• Washington's End

  • The Final Years and Forgotten Struggle
  • By: Jonathan Horn
  • Narrated by: Arthur Morey
  • Length: 8 hrs and 14 mins
  • 4.0 out of 5 stars (445 ratings)

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Publisher's Summary

Popular historian and former White House speechwriter Jonathan Horn “provides a captivating and enlightening look at George Washington’s post-presidential life and the politically divided country that was part of his legacy” (New York Journal of Books). 

Beginning where most biographies of George Washington leave off, Washington’s End opens with the first president exiting office after eight years and entering what would become the most bewildering stage of his life. Embittered by partisan criticism and eager to return to his farm, Washington assumed a role for which there was no precedent at a time when the kings across the ocean yielded their crowns only upon losing their heads. In a different sense, Washington would lose his head, too. 

In this riveting listen, best-selling author Jonathan Horn reveals that the quest to surrender power proved more difficult than Washington imagined and brought his life to an end he never expected. The statesman who had staked his legacy on withdrawing from public life would feud with his successors and find himself drawn back into military command. The patriarch who had dedicated his life to uniting his country would leave his name to a new capital city destined to become synonymous with political divisions. 

A “movable feast of a book” (Jay Winik, New York Times best-selling author of 1944), immaculately researched, and powerfully told through the eyes not only of Washington, but also of his family members, friends, and foes, Washington’s End is “an outstanding biographical work on one of America’s most prominent leaders (Library Journal). 

©2020 Jonathan Horn (P)2020 Simon & Schuster Audio

What listeners say about Washington's End

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  • Overall
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INTRIGUING SNAPSHOT

With so much written and mythologized about the revolutionary Washington, it is refreshing to read about the post-apex person. Very human, it turns out, with regular worries and joys. Well-written and entertaining. It's equally fascinating how politics of this first post-presidency presaged today's atmosphere, with uncanny parallels over 200 years apart.

91 people found this helpful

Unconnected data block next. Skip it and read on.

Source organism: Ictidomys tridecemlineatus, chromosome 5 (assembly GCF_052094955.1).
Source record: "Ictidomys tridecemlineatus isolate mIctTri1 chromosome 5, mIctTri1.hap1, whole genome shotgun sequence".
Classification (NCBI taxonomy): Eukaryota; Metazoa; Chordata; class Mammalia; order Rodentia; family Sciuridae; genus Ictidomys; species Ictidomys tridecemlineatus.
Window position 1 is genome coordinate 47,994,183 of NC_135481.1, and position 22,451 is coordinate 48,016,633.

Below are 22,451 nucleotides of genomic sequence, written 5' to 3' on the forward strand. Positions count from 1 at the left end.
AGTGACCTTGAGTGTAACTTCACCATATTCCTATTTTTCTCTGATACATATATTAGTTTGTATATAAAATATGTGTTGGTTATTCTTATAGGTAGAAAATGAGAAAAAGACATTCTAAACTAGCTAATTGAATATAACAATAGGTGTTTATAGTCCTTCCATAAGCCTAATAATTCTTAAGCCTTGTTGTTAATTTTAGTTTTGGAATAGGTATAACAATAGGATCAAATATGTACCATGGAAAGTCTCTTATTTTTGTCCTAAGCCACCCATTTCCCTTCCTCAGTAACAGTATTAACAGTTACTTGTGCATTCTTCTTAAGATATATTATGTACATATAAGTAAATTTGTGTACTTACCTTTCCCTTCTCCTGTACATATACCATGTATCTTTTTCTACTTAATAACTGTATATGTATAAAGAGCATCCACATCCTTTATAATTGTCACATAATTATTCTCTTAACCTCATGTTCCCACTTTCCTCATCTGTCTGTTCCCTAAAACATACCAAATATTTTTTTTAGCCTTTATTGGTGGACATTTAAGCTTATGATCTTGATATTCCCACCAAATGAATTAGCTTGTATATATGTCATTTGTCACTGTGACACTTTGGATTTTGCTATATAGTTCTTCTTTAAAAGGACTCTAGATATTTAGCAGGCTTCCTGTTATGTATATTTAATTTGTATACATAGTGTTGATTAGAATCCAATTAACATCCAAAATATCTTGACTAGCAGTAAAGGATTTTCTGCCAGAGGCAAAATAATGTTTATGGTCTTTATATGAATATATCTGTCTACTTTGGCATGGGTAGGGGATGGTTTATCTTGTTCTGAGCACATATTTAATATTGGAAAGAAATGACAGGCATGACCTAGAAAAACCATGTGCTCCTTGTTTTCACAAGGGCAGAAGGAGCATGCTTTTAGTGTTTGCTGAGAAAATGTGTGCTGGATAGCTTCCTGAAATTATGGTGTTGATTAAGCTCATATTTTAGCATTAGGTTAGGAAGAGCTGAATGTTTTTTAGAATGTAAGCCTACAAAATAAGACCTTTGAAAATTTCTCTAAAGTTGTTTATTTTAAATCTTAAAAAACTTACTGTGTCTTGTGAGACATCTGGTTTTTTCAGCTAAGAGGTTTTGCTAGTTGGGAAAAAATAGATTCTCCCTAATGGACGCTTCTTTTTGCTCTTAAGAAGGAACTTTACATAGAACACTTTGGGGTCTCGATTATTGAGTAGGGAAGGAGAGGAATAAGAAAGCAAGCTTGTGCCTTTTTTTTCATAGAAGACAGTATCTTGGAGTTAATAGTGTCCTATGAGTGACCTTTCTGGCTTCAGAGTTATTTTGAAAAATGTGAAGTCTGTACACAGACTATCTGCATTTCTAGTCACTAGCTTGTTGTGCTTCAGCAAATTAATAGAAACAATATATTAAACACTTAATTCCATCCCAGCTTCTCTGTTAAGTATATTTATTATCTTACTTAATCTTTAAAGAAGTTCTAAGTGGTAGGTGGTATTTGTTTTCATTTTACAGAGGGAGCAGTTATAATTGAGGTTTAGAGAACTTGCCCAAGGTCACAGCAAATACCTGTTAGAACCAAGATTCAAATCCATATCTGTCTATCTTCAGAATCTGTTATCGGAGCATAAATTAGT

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History repeats itself

This book is a reminder that we unite to attack an external enemy, then after defeating the external enemy, we attack one another. That is happening again right now. We are all biased. none of us are saints. Washington was biased . He was not a saint. This book is a reminder that despite pettiness and jealousy and personal ambitions of those in power, our nation continues to survive. That is good news for this troubling time in our history.

7 people found this helpful

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Washington's End

This autobiography is mostly about George Washington life from the end of his p[residency until his death which is a period of less than three years. It is interesting and worthwhile.

6 people found this helpful

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Not what I thought it would be

This book is definitely not what I thought it would be. However, the last 2+ hours were really good and focused on what the description laid out. The first portion of the book made me feel like I didn’t study for a pop quiz. It jumped around a lot and I had Trouble keeping up and understanding what timeline I was in. I would only recommend this book to people that have read several other books about Washington or detailed history books around the 20 years prior to his death.

4 people found this helpful

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Great history book

If for no other reason than to hear how the more things change, the more they stay the same, read or listen to this book. While giving an excellent view of life after the presidency for Washington, the political strife at the time is eye opening.

4 people found this helpful

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A Bunch of Men Overcome with their Own Self Importance

Everyone in the book, including Washington, is focused on their own reputation. I was embarrassed for all of them!

3 people found this helpful

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Things they don’t teach you in history class

While I had heard that excessive bleeding was considered one of the causes of his death. The idea he might have been saved by a tracheostomy is interesting. I can’t imagine that was a common procedure at the time.
The animosity between Washington and Jefferson was greater than I realized.
Abigail Adam’s observation that democracy would survive of her husband wasn’t re-elected seems to be echoed on a regular basis.
Perhaps why Mao was said to have observed out of too early to judge the impact of the French Revolution.

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Informative

Narrator too soft spoken would like more dynamic speaker
Interesting details about Washington and family




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A thorough and detailed coverage

Learn tidbits you don't know, explore other angles of intentions and actions of the founders, and enjoy a most interesting account of the early days of the nation.

I highly recommend this book.

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Outstanding historical lesson!

All aspects of this undertaking exceed my expectations. The authors research and composition opened my mind to the events and people who defined the birth of our nation and politics. A birds eye view of the personalities involved is the readers grand prize!